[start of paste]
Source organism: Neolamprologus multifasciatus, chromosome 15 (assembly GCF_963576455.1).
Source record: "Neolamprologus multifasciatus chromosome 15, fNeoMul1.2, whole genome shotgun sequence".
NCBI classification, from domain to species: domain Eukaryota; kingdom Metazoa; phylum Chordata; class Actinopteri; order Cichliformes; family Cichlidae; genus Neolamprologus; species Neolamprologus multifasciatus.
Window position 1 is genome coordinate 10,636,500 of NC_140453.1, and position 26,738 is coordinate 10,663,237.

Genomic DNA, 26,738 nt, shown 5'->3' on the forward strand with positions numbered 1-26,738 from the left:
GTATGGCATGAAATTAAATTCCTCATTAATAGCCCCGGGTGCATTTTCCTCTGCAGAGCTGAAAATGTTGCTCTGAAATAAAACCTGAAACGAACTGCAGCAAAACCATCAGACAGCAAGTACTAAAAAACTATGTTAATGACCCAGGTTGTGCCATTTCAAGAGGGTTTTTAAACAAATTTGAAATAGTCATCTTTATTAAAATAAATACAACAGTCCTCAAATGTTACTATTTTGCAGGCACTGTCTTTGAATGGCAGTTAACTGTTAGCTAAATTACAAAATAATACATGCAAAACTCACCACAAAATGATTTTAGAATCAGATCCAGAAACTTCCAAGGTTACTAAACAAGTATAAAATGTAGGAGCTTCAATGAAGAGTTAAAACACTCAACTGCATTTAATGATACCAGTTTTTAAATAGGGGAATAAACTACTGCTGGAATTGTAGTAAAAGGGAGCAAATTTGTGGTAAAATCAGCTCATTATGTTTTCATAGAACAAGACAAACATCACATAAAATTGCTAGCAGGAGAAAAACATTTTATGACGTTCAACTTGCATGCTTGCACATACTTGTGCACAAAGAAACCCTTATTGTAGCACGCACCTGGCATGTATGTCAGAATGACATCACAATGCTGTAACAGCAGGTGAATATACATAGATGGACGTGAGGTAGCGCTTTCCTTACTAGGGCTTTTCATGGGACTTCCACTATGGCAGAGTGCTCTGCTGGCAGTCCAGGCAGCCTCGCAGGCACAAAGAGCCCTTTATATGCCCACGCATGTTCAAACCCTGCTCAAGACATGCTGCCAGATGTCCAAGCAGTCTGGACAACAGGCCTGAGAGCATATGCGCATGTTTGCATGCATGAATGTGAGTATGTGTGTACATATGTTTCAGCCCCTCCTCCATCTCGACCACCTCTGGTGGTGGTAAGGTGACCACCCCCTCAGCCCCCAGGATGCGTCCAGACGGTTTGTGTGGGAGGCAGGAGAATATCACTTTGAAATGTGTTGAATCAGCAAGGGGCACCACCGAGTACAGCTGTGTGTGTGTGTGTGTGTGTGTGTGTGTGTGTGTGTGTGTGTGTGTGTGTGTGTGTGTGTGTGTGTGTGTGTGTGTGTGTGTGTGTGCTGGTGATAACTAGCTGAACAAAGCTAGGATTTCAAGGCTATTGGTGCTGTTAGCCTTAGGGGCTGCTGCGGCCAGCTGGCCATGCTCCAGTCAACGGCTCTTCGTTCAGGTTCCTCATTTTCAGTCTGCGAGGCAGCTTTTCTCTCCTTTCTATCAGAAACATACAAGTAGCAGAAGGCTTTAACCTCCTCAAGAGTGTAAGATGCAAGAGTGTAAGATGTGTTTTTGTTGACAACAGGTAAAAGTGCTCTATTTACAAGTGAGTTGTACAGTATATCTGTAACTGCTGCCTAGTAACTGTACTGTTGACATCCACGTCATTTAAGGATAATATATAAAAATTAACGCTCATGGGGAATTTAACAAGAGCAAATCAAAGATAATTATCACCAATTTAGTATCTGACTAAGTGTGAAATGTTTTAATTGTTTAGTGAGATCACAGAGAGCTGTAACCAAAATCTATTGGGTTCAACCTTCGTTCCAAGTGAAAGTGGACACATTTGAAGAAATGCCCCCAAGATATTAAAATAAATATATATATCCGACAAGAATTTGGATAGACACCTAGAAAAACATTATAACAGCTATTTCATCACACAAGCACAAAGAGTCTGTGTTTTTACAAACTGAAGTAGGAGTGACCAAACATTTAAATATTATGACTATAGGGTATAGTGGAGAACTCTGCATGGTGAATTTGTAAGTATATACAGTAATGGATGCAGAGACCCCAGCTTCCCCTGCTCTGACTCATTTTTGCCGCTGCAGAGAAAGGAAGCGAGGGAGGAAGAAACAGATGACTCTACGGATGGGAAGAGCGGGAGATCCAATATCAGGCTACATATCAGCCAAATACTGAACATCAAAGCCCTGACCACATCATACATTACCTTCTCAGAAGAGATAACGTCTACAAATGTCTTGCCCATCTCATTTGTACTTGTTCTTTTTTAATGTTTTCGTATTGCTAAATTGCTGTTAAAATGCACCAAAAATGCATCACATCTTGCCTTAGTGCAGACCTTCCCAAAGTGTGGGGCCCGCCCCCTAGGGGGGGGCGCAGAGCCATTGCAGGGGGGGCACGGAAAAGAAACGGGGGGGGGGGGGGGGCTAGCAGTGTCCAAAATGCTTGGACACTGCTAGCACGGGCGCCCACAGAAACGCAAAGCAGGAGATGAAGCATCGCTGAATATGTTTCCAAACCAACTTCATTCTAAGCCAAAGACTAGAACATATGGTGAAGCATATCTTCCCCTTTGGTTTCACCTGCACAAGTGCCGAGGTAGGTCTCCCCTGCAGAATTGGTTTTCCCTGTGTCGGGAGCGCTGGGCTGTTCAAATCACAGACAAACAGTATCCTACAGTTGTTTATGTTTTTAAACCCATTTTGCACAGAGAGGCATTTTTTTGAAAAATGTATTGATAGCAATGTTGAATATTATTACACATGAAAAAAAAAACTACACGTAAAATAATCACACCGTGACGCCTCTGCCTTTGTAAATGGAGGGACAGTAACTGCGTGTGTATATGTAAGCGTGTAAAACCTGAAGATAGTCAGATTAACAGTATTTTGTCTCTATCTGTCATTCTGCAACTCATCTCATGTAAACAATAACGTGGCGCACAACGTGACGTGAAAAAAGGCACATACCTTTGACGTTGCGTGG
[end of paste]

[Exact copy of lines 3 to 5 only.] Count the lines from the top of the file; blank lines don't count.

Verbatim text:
NCBI classification, from domain to species: domain Eukaryota; kingdom Metazoa; phylum Chordata; class Actinopteri; order Cichliformes; family Cichlidae; genus Neolamprologus; species Neolamprologus multifasciatus.
Window position 1 is genome coordinate 10,636,500 of NC_140453.1, and position 26,738 is coordinate 10,663,237.

Genomic DNA, 26,738 nt, shown 5'->3' on the forward strand with positions numbered 1-26,738 from the left: